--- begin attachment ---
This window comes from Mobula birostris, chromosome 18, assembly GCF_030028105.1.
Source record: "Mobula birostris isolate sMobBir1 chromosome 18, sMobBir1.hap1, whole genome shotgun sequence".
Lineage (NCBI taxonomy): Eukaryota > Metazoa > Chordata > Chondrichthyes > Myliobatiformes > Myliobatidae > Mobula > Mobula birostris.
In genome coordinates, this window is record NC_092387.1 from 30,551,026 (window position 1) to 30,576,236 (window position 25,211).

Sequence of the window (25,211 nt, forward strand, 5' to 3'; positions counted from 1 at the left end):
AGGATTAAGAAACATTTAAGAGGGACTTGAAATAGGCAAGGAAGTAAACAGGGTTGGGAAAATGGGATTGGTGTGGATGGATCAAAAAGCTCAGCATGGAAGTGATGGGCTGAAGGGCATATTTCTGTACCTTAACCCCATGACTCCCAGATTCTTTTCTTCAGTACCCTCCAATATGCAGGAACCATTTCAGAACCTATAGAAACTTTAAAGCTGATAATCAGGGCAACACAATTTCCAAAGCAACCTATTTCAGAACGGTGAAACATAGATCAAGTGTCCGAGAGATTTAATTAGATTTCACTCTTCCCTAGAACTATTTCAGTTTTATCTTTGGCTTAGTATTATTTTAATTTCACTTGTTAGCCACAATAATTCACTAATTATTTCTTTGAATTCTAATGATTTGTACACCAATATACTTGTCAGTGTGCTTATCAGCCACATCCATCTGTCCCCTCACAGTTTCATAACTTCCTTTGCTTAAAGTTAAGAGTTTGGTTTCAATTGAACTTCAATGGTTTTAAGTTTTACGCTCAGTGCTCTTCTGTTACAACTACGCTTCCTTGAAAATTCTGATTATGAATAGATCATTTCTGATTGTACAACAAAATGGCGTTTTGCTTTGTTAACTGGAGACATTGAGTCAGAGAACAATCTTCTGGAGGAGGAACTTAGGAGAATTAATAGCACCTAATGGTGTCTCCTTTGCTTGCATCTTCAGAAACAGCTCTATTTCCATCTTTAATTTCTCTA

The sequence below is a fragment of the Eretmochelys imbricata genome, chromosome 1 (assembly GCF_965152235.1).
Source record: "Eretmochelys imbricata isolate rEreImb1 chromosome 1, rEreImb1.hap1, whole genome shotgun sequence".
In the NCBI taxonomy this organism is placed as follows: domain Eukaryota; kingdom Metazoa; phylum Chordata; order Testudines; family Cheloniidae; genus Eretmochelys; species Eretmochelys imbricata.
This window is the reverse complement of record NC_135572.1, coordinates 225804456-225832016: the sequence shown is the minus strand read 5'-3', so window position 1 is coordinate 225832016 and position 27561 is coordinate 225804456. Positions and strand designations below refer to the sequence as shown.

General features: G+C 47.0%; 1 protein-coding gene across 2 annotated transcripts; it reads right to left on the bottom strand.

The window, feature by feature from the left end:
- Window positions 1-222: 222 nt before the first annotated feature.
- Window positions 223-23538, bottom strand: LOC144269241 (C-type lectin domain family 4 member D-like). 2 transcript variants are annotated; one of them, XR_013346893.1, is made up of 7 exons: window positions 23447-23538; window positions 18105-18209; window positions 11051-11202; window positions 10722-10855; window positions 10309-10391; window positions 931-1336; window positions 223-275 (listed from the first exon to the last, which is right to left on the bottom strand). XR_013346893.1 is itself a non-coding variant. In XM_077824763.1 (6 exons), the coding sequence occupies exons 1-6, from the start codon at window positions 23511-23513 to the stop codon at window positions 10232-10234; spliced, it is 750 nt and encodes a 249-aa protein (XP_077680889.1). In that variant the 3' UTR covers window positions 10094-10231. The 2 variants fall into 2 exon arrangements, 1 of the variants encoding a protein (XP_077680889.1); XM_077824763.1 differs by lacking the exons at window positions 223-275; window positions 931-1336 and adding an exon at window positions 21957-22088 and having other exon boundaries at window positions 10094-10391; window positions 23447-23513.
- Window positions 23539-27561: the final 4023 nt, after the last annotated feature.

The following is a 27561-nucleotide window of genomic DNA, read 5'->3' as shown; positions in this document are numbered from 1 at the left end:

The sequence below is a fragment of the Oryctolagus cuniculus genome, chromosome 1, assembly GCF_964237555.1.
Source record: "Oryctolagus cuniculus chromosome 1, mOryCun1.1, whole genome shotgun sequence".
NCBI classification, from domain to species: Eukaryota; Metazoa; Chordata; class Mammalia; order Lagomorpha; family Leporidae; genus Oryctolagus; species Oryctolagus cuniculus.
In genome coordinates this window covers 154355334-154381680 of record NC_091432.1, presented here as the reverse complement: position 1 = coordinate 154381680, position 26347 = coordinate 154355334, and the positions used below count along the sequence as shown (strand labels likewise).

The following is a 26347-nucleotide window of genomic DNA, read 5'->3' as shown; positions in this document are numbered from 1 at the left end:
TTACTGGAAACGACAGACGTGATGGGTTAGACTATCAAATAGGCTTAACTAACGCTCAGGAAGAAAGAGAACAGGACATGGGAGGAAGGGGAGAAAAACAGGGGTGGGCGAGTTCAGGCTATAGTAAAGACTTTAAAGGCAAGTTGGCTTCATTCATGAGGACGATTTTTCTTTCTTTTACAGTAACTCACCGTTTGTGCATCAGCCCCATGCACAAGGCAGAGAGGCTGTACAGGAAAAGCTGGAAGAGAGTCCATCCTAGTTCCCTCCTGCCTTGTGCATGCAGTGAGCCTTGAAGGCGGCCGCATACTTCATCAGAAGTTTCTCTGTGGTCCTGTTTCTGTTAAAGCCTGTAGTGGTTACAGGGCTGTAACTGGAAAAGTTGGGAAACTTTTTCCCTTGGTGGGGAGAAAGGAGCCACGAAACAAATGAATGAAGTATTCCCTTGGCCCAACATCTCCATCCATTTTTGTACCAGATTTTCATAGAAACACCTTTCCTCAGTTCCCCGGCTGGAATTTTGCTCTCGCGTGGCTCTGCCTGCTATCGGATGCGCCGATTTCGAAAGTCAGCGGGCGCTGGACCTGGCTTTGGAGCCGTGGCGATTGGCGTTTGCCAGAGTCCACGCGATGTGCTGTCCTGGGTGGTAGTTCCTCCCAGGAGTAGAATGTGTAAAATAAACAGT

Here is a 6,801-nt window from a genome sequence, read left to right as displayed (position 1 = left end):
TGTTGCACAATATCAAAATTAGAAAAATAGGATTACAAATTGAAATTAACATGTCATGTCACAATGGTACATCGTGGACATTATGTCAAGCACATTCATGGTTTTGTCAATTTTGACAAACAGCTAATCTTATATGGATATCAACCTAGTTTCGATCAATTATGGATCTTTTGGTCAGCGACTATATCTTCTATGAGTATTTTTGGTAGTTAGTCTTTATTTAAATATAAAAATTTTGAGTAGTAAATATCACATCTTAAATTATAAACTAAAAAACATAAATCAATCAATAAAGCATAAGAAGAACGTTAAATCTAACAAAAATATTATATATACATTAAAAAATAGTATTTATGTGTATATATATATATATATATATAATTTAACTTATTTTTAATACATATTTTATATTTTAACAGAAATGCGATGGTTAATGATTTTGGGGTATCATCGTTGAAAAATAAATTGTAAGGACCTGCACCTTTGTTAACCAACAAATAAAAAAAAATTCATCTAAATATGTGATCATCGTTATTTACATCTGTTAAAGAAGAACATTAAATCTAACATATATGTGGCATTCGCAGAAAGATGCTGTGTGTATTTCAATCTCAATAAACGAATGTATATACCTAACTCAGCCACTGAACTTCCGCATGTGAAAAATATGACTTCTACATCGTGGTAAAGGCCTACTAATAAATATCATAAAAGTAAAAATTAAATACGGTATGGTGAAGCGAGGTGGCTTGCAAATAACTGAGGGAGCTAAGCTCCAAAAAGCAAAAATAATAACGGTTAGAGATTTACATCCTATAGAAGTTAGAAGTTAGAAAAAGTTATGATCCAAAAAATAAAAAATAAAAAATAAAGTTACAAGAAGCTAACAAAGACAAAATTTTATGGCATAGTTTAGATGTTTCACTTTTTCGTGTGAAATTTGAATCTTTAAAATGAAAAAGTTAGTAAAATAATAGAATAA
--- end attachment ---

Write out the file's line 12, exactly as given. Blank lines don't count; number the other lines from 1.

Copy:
The window, feature by feature from the left end: